Simscape Electrical Foundation Library vs Simscape Specialized Power Systems for High Frequency Power Electronics

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I note that a similar question was asked four years ago, but I am interested in any recent developments and some further clarification. There was a further comment on the original question in November of this year so it continues to attract some interest.
It was noted in a reply from Mathworks that the "[ST] library is older than the SC counterpart but is more mature for electrical only applications." Later, it was also stated that, "Everything is application specific and each of the two products have their strengths and weaknesses relative to each other depending on the use case."
However, the reply focusses mainly on the advantages of the SC library for modelling across different domains. None of the disadvantages are really listed, but I assume there are some important ones given that Mathworks continue to support the ST library.
What are the disadvantages of the SC library for electrical only simulation? For simulation of only the electrical part of high-frequency, switch mode converters, which would be receommended and why?
It was also noted that "Both ST and SC product families are under active development at MathWorks."
Will both continue to be supported as of 2022/23? Is it anticipated that the SC library will eventually completely replace the ST library, or is there a fundamental technical difference between the two?
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Joel Van Sickel
Joel Van Sickel on 27 Dec 2022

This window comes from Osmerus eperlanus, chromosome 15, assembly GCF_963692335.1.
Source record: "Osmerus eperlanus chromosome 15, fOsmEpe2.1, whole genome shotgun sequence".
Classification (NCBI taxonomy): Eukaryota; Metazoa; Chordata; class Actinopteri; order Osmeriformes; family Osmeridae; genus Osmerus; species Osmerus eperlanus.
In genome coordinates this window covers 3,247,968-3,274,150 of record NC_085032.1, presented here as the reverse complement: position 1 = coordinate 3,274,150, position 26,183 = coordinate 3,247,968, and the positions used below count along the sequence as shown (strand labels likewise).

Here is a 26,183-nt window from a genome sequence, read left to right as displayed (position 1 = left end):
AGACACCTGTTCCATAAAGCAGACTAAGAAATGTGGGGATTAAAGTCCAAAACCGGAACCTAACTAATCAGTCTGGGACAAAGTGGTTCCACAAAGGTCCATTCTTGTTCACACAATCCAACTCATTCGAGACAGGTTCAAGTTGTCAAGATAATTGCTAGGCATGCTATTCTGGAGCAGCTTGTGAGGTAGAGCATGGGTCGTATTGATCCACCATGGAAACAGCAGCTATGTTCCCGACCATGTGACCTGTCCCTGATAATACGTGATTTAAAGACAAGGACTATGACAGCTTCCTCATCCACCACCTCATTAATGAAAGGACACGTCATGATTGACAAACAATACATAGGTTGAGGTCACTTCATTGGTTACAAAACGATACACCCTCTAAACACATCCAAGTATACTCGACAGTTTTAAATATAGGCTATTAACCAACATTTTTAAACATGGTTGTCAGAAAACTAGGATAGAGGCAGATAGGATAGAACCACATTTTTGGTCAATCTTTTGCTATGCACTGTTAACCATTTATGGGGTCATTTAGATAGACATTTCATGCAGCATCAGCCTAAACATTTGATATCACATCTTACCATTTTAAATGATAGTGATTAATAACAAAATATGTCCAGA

are you interested in using simplified switch models in your simulations (piecewise linear) or using more detailed non-linear transistor models (SPICE level type simulation)?

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Joel Van Sickel
Joel Van Sickel on 11 Jan 2023
Both technologies will continue to be supported and both are under active development. The main difference is that ST uses Simulink based libraries and solves ODE's only, (technically there are specific DAE's it can solve for specific models, but getting into that is far beyond what I can cover in a forum answer.) SC can solve DAE's and ODE's, which opens up a larger set of systems that can be simulated accurately (this is one reason why SC has a larger library of models than ST) The trade off is that large systems (think distribution networks) will simulate faster if they are only ODE's instead of a combination of ODE's and DAE's. But realistically, it is never that simple because there are systems where adding a DAE can speed up simulation by allowing for larger time steps, so please note that these recomendations are very very generic.
The clear deliniation between the two is that if you are modelling detailed non-linear electronics, like detailed models of transistors, where rise and fall dynamics, gate capacitance, etc. matter, you want to use SC as ST cannot simulate this level of detail. If you are modelling large distribution/transmission type systems, then ST is likely the appropriate choice. A lot of the applications in the middle are covered well by both technologies. We often tell customers to keep using ST if they already are, but if they are just starting and new to both technologies, and both will work equally well, we will recommend SC for the larger library and higher flexibility as it using SC will make the models more versatile.
Joel Van Sickel
Joel Van Sickel on 16 Feb 2023
in general, use any of the blue components for that application. This will include all folders under simscape electrical EXCEPT fro the specialized power systems blocks. You can also use any of the blocks from the foundation library under electrical

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